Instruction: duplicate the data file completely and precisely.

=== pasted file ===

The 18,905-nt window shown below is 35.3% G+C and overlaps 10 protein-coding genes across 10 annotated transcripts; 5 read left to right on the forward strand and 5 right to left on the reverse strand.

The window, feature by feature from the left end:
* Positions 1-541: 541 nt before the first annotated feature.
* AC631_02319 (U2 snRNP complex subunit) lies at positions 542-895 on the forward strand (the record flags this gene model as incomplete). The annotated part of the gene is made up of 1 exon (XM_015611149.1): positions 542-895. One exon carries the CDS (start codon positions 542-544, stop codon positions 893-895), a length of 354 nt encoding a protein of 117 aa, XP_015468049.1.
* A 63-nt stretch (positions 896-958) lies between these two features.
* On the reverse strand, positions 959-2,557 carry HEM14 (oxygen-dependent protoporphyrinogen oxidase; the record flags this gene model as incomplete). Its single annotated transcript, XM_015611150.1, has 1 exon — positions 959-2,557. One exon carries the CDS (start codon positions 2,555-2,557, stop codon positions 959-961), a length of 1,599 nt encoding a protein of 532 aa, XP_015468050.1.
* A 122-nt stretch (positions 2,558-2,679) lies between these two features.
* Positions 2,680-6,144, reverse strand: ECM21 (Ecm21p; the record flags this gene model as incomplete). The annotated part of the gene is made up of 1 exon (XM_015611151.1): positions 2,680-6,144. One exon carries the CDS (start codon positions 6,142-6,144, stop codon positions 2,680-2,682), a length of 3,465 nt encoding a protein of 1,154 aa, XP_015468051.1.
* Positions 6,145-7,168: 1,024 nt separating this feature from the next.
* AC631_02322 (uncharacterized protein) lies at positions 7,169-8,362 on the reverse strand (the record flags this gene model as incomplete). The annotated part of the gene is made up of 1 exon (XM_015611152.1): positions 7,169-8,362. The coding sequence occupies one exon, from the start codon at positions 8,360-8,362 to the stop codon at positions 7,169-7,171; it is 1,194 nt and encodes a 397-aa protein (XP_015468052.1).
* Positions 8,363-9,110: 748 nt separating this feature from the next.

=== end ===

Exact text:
The 18,905-nt window shown below is 35.3% G+C and overlaps 10 protein-coding genes across 10 annotated transcripts; 5 read left to right on the forward strand and 5 right to left on the reverse strand.

The window, feature by feature from the left end:
* Positions 1-541: 541 nt before the first annotated feature.
* AC631_02319 (U2 snRNP complex subunit) lies at positions 542-895 on the forward strand (the record flags this gene model as incomplete). The annotated part of the gene is made up of 1 exon (XM_015611149.1): positions 542-895. One exon carries the CDS (start codon positions 542-544, stop codon positions 893-895), a length of 354 nt encoding a protein of 117 aa, XP_015468049.1.
* A 63-nt stretch (positions 896-958) lies between these two features.
* On the reverse strand, positions 959-2,557 carry HEM14 (oxygen-dependent protoporphyrinogen oxidase; the record flags this gene model as incomplete). Its single annotated transcript, XM_015611150.1, has 1 exon — positions 959-2,557. One exon carries the CDS (start codon positions 2,555-2,557, stop codon positions 959-961), a length of 1,599 nt encoding a protein of 532 aa, XP_015468050.1.
* A 122-nt stretch (positions 2,558-2,679) lies between these two features.
* Positions 2,680-6,144, reverse strand: ECM21 (Ecm21p; the record flags this gene model as incomplete). The annotated part of the gene is made up of 1 exon (XM_015611151.1): positions 2,680-6,144. One exon carries the CDS (start codon positions 6,142-6,144, stop codon positions 2,680-2,682), a length of 3,465 nt encoding a protein of 1,154 aa, XP_015468051.1.
* Positions 6,145-7,168: 1,024 nt separating this feature from the next.
* AC631_02322 (uncharacterized protein) lies at positions 7,169-8,362 on the reverse strand (the record flags this gene model as incomplete). The annotated part of the gene is made up of 1 exon (XM_015611152.1): positions 7,169-8,362. The coding sequence occupies one exon, from the start codon at positions 8,360-8,362 to the stop codon at positions 7,169-7,171; it is 1,194 nt and encodes a 397-aa protein (XP_015468052.1).
* Positions 8,363-9,110: 748 nt separating this feature from the next.